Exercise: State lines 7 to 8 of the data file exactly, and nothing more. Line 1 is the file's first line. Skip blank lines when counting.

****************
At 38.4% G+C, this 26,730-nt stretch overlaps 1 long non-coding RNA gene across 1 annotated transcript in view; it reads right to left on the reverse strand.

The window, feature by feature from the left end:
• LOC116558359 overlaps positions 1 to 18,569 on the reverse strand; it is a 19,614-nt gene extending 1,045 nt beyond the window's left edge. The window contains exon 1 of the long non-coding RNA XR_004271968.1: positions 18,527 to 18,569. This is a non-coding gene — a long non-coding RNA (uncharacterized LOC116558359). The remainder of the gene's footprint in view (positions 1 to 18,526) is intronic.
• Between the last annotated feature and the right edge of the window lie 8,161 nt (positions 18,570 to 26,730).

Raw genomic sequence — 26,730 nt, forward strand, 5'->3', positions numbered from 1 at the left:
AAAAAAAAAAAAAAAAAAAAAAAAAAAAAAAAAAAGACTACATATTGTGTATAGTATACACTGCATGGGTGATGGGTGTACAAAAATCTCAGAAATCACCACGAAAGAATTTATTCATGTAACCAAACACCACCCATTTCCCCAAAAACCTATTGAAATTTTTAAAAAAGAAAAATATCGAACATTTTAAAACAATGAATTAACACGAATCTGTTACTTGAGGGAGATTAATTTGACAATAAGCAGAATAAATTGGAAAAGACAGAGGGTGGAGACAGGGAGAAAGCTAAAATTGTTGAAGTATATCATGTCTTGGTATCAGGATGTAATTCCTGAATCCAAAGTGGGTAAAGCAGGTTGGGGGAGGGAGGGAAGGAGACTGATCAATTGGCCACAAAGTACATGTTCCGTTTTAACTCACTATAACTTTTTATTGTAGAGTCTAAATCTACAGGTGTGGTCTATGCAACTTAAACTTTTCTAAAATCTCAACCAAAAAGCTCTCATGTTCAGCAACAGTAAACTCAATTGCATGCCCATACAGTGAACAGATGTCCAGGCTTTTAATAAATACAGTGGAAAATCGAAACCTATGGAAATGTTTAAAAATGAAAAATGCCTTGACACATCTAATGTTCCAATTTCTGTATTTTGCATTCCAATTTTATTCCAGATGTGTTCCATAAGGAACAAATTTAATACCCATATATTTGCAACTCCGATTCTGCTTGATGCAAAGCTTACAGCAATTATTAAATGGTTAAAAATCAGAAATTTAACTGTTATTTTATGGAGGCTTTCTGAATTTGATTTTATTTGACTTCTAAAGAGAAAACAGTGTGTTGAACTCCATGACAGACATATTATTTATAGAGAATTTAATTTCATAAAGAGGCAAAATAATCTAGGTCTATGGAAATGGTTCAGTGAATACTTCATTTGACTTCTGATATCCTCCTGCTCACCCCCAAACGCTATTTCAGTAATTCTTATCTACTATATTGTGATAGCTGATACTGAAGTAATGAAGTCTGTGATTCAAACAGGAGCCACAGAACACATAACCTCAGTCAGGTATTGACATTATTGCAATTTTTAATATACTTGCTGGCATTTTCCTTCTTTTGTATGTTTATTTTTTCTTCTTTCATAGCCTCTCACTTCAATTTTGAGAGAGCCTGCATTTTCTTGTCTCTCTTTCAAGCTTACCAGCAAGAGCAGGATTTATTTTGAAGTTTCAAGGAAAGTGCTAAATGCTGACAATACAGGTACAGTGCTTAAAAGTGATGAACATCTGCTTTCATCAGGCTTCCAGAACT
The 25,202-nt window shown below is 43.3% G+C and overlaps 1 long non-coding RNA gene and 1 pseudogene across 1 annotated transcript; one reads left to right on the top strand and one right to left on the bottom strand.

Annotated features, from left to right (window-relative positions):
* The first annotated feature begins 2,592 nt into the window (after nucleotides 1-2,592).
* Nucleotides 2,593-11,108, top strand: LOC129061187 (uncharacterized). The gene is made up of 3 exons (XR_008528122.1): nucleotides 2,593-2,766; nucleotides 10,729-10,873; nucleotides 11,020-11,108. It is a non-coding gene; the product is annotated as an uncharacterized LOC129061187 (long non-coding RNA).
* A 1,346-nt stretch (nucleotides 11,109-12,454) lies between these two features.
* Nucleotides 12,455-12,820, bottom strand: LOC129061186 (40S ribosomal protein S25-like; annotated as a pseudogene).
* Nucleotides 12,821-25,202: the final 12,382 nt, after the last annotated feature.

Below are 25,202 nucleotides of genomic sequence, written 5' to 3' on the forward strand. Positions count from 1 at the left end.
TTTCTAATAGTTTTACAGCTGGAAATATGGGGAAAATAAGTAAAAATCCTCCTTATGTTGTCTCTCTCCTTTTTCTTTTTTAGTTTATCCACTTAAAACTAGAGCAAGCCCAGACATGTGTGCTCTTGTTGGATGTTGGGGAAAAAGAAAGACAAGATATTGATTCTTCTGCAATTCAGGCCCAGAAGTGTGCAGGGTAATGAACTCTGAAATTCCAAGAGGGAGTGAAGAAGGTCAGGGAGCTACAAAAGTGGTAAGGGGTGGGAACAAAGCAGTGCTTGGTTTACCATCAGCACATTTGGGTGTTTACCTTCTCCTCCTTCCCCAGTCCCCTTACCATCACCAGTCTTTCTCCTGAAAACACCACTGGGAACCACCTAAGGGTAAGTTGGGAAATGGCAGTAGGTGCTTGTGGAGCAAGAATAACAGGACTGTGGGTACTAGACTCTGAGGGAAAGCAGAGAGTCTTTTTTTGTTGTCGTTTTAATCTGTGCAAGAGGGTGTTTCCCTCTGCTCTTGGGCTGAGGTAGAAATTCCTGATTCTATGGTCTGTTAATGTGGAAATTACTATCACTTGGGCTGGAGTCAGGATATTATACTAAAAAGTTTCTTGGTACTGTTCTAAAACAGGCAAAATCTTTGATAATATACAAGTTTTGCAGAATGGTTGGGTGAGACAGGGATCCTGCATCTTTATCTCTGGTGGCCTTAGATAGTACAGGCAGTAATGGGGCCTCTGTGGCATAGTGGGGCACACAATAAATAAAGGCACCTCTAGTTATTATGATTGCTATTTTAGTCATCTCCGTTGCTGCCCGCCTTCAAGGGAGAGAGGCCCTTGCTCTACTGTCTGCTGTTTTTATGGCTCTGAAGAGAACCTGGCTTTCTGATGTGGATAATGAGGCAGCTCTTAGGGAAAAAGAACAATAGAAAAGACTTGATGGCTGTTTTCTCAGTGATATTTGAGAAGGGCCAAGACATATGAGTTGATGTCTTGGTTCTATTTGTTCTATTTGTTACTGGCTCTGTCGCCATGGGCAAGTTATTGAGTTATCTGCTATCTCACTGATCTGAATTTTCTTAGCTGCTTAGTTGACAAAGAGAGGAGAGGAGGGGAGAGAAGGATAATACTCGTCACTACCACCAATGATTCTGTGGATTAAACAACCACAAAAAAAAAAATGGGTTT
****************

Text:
The 25,202-nt window shown below is 43.3% G+C and overlaps 1 long non-coding RNA gene and 1 pseudogene across 1 annotated transcript; one reads left to right on the top strand and one right to left on the bottom strand.

Annotated features, from left to right (window-relative positions):